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With crime rates front of mind for lots of people, now could be a good time to set up a business that makes the public feel safer. Starting a security company is one way to do that.
The number of crimes recorded in the year ending September 2022 reached 6.6 million, according to the Office for National Statistics (ONS).
This figure is 10 per cent higher than the one recorded in the year ending March 2020, before the pandemic when crime rates dropped due to lockdowns.
With a stretched police force, there’s more and more demand for private security to help tackle crime.
Whether you’re already working in security and want to start your own security company, or are starting from scratch, this guide should help.
The security industry is tough, in more ways than one, and it’s important to build experience before setting up your own company.
This means you should have a very particular set of skills to deal with whatever comes your way, as well as the contacts needed to give your business a head start.
In this section we talk about what it takes to become a security guard if you don’t already have experience. If you just want to know how to set up your business, skip to our step-by-step guide.
There are different aspects to running a security business. If you’re new to the industry, you might start by getting employed as a security officer.
According to the National Careers Service this could involve:
The National Careers Service says the qualification you’ll need will depend on the type of security work you want to do. For example:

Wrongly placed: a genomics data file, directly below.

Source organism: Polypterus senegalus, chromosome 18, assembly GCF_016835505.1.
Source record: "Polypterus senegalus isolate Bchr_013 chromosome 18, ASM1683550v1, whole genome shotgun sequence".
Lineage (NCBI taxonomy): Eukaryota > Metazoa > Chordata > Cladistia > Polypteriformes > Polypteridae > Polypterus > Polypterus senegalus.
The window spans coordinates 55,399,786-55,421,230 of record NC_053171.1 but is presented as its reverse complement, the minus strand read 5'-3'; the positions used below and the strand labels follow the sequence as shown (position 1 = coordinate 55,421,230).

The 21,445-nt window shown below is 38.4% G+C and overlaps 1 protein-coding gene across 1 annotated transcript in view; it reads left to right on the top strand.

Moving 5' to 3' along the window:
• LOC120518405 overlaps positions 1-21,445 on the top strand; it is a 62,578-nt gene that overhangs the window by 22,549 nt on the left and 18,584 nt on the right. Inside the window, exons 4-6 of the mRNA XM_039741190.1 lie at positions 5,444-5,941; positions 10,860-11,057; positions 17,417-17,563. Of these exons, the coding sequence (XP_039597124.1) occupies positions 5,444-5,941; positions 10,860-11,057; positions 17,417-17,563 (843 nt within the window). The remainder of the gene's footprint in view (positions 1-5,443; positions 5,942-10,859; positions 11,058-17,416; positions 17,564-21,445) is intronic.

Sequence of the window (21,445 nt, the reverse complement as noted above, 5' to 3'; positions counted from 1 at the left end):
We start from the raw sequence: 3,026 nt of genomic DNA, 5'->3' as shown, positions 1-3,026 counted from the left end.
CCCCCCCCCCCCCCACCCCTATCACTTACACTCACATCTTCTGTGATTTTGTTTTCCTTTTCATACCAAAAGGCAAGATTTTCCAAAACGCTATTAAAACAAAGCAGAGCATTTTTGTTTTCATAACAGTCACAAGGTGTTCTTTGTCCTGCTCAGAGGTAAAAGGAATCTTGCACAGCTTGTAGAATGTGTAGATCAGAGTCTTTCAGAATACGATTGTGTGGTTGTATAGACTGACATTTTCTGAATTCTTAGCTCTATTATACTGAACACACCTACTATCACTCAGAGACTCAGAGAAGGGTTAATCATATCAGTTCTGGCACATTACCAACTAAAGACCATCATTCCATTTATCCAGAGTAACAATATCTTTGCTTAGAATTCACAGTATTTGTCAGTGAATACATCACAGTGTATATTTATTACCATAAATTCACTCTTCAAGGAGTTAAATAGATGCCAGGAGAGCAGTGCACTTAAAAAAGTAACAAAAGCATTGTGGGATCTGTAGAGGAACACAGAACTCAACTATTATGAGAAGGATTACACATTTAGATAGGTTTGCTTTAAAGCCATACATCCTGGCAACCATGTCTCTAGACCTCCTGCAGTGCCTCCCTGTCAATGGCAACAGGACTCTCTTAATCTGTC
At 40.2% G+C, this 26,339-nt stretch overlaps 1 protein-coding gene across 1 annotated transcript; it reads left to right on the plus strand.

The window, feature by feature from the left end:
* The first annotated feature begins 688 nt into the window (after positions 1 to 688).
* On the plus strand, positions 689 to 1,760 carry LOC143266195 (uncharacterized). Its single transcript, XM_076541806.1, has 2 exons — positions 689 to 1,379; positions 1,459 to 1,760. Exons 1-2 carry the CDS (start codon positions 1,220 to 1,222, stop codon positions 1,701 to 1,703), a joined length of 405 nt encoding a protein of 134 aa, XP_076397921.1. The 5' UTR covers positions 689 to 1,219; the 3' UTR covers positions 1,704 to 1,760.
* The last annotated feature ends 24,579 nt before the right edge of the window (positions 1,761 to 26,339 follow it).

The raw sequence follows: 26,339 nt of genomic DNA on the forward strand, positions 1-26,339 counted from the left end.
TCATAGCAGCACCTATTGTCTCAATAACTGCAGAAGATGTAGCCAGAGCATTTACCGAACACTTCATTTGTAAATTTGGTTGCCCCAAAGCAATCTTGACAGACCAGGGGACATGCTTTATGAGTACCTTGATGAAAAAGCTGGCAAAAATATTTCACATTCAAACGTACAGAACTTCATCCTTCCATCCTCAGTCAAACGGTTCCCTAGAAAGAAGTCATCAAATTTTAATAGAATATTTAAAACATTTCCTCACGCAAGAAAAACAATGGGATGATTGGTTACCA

They also say that previous experience in the armed forces or the police would be useful. You may need an SIA licence (you’ll definitely need the SIA licences when you’re starting your own security company, so there’s more on this below).
Find out more about licence-linked training courses and approved providers.
You could also look into general business courses, for example bookkeeping.
Reed.co.uk lists the average security guard salary in the UK as £29,595, but this is for employed security guards.
Naturally this will be different if you’re running your own business, plus it depends on the type of security business you eventually set up. You also need to factor in your costs, including hiring staff and training.
In terms of rates, what you charge clients will also depend on the type of job required. Most basic security services are charged out at between £10 and £20 an hour.
It’ll be a good idea to do your market research, speaking to local security firms to find out what they charge before deciding what rates to set. This research will also inform how much you pay any employees you end up hiring.
So you’ve already acquired the skills you need over a very long career, and now you want to start your own security company. Here are five steps to get going: